What Are Dreams?

I remember when my children were babies and I would watch them sleep. Sometimes their eyes would twitch then they might let out a quick cry, like they were frightened; and other times I would see them smile. I often wondered what babies dreamed— they hadn’t been in the world for too long so why would they frown, whimper, or smile when they slept? Could they be dreaming about future events? Could that be why we sometimes have that feeling of “déjà vu”?

Is it possible to see a glimpse of the future through dreams? I’m not sure. Many years ago I had a dream where I saw myself walking on a hill surrounded by children in tattered clothing. They were smiling and welcoming me— some were reaching up to hold my hand. I appeared to be 70 or more years old— my hair was all white and in a bun. The dream was brief; it ended when I saw what I looked like.

I have had dreams that made me wonder why I dreamed such a dream. I’ve had a couple of dreams like that—  once, where an imp tried to convince me that the Bible wasn’t true but I told him that Jesus would come back as He said He would, then another time when I saw the sun split in half and everyone was terrified because we were all “doomed” and God saved us.  I came to realize that dreams like that assure me that I have a real faith in God.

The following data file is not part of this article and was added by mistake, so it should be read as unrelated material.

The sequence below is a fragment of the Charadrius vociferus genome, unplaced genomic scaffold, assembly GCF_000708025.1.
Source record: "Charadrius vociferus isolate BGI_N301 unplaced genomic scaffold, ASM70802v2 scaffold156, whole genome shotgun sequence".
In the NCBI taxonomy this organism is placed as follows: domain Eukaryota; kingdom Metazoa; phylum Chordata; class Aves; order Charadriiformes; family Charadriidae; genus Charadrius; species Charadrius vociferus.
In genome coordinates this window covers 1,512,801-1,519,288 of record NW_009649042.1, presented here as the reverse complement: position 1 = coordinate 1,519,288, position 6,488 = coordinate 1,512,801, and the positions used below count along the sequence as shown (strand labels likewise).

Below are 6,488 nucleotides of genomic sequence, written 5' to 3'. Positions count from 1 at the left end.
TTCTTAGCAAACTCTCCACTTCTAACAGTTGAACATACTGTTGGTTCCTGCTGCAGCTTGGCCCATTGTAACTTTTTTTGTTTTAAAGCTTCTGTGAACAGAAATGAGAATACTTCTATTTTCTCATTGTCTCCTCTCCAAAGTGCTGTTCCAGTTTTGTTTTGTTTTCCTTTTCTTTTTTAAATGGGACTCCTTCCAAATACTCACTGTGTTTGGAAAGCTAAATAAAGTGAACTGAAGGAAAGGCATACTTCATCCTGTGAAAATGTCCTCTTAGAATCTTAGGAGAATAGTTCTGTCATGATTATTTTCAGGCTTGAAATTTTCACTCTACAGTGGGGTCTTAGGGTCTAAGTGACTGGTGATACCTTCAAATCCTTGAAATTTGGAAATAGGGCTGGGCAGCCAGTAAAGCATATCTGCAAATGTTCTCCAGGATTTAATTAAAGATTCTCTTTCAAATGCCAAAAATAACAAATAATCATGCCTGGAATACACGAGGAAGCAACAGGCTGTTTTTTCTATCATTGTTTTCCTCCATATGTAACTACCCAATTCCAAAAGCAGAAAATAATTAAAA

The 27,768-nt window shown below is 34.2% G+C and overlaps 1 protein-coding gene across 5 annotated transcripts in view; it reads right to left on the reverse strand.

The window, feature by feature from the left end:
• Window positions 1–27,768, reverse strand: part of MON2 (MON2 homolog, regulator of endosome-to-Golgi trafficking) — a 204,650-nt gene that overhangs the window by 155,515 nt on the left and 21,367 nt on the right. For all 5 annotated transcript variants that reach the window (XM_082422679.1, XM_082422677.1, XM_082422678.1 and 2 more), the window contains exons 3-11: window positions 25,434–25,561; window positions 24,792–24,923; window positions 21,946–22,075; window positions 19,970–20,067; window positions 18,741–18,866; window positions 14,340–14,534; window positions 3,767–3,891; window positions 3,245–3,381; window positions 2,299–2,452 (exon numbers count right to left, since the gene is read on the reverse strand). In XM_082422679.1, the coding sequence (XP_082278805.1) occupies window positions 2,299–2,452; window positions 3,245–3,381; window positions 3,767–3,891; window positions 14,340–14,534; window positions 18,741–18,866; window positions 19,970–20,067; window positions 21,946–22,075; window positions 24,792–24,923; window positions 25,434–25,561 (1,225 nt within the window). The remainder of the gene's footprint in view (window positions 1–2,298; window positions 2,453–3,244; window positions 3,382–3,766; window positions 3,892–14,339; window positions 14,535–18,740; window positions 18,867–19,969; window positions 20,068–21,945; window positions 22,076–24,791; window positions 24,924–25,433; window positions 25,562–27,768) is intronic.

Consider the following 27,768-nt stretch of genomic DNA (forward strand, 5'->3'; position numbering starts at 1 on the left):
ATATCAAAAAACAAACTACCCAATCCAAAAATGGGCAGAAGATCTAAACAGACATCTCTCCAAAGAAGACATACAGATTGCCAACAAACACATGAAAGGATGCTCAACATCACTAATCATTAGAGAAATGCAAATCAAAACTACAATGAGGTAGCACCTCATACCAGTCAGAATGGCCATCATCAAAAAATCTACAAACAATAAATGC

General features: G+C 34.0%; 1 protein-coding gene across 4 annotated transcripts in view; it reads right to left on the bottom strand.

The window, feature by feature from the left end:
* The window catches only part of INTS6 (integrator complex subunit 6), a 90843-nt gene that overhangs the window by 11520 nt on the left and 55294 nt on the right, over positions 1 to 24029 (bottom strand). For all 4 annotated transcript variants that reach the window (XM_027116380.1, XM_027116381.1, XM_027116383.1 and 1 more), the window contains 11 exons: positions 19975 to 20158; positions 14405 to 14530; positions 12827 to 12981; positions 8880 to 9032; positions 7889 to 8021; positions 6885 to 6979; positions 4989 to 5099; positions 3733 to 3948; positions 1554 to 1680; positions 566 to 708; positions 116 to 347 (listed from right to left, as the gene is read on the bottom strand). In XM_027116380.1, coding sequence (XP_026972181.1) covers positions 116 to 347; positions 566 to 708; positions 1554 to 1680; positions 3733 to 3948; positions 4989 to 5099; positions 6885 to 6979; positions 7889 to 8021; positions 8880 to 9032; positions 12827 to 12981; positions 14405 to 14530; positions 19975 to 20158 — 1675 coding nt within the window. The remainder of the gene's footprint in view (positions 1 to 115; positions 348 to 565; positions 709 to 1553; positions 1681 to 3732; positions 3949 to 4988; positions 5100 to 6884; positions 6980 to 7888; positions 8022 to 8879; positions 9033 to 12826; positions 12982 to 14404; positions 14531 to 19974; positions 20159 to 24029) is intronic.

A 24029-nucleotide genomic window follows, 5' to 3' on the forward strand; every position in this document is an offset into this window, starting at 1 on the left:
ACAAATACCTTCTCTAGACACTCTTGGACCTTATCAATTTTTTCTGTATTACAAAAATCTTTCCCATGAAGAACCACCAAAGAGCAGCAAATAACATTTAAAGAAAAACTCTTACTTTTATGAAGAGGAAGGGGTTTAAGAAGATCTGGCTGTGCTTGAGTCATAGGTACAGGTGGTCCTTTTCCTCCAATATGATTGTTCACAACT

There are yet other dreams where I actually talked to people I have never seen before, and I wondered if that person was having the same dream about talking to me— I guess a lot of people have experienced this because I’ve seen movies and TV shows about that.

Then there are dreams when I feel like I’m watching a movie, where I’m not even in the dream— I think that’s when my mind just wants to rest and not solve an issue in my life.

So what’s the point of writing this? I guess it’s to say that sometimes dreams can be important (like when you are struggling with something and you want to figure out what to do), and sometimes dreams can help solidify your personal beliefs. The only one who can sort that out is you, so stop turning to books or articles that tell you what your dream means because dreams are personal and can’t be generalized. If you really need help understanding your dreams then ask the One who is the maker of dreams— God.

Copyright © 2016 Dr. M. Teresa Trascritti

The True Church

I think many Christians would agree that life can be difficult and that we will all struggle with something at one time or another, but often people do not realize that those “in the ministry” suffer from the same struggles.